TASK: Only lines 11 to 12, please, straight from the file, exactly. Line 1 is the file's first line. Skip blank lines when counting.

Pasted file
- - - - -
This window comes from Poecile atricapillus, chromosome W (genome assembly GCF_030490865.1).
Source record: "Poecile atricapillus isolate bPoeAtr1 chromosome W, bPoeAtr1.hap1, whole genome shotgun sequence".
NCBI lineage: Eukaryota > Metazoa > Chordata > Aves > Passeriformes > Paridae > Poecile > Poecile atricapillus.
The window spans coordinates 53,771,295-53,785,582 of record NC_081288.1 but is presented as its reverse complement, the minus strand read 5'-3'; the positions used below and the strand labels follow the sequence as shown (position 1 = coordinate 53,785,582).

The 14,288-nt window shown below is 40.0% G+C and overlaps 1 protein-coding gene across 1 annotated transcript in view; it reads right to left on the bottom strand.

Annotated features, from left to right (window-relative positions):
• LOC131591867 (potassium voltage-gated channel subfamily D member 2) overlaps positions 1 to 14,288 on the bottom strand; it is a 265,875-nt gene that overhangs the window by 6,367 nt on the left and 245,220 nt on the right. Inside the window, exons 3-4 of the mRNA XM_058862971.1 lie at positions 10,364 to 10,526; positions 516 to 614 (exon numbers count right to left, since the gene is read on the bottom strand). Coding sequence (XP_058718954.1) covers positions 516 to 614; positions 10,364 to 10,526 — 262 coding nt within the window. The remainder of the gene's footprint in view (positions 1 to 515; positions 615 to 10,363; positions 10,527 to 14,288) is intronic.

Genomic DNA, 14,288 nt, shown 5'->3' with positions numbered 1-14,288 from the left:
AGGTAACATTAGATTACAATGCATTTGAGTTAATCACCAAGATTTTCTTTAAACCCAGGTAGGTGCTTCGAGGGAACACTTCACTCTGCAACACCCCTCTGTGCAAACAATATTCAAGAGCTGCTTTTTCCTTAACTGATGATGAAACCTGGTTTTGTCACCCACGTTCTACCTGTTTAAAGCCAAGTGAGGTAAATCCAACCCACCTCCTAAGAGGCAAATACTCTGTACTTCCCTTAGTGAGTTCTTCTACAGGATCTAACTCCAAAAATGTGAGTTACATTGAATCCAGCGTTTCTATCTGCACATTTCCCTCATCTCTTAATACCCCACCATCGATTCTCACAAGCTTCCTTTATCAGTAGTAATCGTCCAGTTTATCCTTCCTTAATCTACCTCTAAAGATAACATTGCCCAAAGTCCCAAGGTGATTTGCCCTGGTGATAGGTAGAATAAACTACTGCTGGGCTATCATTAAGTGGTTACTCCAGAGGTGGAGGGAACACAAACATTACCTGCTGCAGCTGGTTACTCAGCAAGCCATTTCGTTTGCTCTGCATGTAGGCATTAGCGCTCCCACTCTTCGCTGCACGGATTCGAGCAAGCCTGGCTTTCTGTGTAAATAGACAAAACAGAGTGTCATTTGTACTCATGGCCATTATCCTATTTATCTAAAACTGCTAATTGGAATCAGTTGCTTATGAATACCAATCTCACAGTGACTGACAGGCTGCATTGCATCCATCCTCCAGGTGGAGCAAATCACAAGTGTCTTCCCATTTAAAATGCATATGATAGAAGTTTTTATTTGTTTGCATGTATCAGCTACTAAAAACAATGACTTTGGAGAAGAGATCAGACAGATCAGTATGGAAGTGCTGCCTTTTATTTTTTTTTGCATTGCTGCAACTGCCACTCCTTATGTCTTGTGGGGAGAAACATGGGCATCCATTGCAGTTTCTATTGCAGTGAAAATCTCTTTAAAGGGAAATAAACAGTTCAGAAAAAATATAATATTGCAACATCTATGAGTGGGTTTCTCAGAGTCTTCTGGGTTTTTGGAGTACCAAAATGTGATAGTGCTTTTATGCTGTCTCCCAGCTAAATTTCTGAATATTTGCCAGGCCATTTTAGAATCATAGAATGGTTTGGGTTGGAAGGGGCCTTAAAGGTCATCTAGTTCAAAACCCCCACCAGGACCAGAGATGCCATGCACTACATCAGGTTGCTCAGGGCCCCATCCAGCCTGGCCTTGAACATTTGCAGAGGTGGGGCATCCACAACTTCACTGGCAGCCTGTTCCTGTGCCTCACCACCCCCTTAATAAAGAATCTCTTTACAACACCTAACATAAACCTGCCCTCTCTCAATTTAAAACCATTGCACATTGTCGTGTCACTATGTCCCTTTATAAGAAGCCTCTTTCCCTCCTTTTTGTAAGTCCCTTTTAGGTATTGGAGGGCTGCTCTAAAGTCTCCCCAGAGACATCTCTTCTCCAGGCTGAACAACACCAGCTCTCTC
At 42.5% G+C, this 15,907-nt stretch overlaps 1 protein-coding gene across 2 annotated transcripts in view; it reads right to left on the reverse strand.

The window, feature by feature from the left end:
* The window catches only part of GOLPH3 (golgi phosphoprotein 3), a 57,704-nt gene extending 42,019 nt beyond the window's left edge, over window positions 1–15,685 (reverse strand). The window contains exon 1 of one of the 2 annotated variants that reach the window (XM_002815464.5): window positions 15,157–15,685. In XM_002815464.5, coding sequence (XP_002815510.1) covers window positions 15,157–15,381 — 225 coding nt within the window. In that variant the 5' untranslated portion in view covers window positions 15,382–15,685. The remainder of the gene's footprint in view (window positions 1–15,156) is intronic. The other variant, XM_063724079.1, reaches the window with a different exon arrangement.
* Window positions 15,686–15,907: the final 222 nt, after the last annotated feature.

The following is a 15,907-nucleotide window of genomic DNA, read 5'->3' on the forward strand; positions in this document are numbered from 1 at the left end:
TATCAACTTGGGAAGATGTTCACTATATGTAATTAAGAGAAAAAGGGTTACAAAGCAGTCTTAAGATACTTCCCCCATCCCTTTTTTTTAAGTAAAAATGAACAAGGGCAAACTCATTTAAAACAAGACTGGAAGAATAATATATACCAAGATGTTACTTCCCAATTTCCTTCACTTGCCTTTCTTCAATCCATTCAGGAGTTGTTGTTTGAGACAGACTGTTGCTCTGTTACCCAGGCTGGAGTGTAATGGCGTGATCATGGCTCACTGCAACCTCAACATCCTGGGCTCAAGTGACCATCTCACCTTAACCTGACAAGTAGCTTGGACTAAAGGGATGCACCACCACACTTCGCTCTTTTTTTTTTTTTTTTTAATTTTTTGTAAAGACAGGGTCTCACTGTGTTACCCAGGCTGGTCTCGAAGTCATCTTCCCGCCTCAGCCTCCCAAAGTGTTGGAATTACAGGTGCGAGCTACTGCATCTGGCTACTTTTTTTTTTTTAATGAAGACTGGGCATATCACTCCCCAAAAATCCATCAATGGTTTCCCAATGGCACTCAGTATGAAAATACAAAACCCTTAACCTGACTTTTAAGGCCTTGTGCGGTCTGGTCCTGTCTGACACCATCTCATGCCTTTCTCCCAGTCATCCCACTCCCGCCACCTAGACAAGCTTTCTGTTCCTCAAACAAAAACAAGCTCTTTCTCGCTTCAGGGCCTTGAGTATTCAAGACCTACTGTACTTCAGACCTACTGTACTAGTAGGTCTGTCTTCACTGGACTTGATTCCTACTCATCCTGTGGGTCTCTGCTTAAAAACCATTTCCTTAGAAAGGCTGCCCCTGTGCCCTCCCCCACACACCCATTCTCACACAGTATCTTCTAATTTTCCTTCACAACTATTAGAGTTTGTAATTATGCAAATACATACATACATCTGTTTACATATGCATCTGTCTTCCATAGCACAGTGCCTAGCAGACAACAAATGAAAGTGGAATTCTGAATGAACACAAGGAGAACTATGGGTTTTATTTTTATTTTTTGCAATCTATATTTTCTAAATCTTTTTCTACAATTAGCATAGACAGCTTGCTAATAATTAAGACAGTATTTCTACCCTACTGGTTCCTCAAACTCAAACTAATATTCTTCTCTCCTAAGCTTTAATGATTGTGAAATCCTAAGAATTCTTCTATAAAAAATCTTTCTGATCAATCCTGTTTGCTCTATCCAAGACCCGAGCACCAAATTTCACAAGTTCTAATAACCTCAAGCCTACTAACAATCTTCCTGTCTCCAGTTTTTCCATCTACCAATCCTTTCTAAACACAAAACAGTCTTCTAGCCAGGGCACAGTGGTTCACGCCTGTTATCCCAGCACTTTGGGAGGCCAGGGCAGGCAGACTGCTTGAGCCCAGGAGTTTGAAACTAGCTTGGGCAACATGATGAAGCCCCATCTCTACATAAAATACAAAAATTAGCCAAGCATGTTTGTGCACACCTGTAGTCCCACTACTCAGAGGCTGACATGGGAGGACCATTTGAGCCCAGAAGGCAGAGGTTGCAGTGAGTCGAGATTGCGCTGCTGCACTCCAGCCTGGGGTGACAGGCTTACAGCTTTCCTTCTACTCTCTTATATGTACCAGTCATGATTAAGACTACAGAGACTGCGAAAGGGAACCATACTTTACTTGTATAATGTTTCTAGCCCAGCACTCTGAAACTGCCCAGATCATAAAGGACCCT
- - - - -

The window, feature by feature from the left end:
* The window catches only part of GOLPH3 (golgi phosphoprotein 3), a 57,704-nt gene extending 42,019 nt beyond the window's left edge, over window positions 1–15,685 (reverse strand). The window contains exon 1 of one of the 2 annotated variants that reach the window (XM_002815464.5): window positions 15,157–15,685. In XM_002815464.5, coding sequence (XP_002815510.1) covers window positions 15,157–15,381 — 225 coding nt within the window. In that variant the 5' untranslated portion in view covers window positions 15,382–15,685. The remainder of the gene's footprint in view (window positions 1–15,156) is intronic. The other variant, XM_063724079.1, reaches the window with a different exon arrangement.